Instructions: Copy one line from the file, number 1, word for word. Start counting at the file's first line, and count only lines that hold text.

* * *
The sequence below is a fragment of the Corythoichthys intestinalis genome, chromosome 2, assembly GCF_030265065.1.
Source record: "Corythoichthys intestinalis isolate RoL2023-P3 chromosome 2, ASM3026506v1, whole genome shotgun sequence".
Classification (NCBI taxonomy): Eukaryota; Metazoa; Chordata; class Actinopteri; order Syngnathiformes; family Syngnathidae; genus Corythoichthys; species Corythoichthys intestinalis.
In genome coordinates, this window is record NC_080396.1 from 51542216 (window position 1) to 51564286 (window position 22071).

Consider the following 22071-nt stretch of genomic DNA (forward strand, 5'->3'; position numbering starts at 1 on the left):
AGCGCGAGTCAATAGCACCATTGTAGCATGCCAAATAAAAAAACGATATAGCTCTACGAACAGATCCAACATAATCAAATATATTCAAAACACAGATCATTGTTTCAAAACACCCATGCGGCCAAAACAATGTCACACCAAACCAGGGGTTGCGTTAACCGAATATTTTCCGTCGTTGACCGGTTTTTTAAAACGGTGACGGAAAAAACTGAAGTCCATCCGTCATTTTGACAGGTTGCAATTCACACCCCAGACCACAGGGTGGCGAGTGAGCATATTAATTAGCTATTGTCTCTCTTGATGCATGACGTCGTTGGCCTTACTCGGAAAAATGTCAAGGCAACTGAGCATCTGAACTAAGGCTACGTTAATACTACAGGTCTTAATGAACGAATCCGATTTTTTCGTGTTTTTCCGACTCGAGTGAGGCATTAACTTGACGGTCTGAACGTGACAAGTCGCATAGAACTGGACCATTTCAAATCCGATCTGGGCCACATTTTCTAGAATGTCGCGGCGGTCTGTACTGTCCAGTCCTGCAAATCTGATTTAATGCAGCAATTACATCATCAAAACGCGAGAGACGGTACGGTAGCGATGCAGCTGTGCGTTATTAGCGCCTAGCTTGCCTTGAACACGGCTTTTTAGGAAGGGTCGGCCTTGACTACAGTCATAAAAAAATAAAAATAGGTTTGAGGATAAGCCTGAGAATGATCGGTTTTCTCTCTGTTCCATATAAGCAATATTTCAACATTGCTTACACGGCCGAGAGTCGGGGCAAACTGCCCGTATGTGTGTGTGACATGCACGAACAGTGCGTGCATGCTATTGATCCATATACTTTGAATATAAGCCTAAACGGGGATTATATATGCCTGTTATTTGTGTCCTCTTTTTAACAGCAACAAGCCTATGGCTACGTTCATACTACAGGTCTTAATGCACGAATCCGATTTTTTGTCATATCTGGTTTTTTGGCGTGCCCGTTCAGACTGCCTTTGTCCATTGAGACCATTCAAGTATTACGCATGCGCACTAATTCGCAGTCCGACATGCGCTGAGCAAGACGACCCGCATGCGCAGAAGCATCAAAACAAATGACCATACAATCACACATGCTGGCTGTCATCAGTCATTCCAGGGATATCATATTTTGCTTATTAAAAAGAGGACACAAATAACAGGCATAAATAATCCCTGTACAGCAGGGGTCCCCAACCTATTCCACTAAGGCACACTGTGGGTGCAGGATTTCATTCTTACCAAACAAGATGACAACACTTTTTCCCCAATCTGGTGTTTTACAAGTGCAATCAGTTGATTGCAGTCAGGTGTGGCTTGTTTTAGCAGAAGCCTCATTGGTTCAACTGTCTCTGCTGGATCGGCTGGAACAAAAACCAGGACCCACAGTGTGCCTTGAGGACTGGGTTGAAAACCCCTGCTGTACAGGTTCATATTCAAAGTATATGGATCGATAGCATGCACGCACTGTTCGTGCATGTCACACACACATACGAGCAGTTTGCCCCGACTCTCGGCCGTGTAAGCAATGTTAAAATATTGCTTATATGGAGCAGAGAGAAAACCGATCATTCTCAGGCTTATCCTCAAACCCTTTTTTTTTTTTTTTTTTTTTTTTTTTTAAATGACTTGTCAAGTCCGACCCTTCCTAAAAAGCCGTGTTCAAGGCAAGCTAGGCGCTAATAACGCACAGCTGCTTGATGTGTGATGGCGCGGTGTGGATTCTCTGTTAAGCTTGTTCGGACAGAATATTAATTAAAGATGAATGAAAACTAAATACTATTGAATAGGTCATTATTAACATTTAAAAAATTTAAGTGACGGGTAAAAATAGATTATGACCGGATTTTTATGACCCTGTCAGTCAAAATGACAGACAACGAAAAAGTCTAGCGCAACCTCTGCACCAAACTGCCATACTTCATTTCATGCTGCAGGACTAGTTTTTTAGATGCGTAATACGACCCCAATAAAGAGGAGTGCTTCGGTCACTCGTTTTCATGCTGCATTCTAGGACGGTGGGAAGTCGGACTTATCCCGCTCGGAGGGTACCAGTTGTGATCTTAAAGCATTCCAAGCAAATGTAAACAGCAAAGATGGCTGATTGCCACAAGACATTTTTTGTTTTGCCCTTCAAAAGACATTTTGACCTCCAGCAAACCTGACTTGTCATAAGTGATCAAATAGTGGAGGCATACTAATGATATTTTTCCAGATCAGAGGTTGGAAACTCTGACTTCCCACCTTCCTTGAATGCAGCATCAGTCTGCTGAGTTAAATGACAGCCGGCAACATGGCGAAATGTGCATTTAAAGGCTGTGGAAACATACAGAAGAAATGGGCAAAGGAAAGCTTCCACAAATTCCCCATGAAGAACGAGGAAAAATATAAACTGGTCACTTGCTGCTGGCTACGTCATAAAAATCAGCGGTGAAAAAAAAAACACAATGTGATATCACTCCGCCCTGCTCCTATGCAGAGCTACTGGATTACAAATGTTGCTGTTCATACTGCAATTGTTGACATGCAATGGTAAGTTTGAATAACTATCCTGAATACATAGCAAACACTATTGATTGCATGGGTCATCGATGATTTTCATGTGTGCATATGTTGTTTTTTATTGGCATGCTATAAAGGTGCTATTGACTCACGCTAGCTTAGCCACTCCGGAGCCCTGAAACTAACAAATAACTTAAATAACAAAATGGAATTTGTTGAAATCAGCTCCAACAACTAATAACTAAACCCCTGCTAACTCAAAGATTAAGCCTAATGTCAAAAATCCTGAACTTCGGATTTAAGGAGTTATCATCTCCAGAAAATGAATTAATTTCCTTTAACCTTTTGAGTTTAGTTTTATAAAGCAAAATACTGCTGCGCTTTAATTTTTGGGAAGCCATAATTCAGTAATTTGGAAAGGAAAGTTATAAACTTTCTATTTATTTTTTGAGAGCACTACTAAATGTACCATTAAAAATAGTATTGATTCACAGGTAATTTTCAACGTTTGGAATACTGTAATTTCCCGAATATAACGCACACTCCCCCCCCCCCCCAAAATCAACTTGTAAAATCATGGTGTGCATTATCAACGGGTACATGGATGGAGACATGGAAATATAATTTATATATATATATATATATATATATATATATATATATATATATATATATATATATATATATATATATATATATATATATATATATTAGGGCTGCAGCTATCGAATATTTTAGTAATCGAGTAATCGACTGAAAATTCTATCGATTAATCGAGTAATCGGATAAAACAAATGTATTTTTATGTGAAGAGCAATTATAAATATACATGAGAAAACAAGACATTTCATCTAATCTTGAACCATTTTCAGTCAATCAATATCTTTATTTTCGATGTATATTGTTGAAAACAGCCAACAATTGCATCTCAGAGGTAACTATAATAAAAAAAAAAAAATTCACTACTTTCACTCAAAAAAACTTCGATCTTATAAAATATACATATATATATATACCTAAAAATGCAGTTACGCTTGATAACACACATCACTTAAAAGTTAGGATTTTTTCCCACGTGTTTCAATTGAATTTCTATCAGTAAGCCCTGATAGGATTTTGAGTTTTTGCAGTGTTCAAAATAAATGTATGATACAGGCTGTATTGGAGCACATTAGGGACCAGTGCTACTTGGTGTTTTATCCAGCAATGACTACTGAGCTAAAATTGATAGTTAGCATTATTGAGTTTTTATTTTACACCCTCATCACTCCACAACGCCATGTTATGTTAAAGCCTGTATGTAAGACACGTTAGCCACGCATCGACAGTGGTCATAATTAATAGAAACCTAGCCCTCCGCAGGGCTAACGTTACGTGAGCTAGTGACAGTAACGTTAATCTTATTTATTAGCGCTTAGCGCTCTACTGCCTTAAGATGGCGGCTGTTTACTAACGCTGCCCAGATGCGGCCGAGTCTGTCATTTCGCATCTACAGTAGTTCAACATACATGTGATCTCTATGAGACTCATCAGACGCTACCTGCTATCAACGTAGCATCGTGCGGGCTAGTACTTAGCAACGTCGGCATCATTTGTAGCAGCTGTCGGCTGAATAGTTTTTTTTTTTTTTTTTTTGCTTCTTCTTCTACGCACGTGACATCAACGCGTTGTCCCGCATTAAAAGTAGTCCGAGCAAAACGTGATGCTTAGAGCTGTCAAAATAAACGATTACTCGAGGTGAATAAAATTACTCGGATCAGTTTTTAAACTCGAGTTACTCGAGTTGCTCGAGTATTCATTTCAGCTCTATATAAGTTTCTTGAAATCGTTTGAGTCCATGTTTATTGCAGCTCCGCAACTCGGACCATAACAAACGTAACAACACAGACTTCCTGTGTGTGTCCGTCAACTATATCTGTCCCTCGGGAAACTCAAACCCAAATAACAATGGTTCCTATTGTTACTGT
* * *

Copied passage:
The sequence below is a fragment of the Corythoichthys intestinalis genome, chromosome 2, assembly GCF_030265065.1.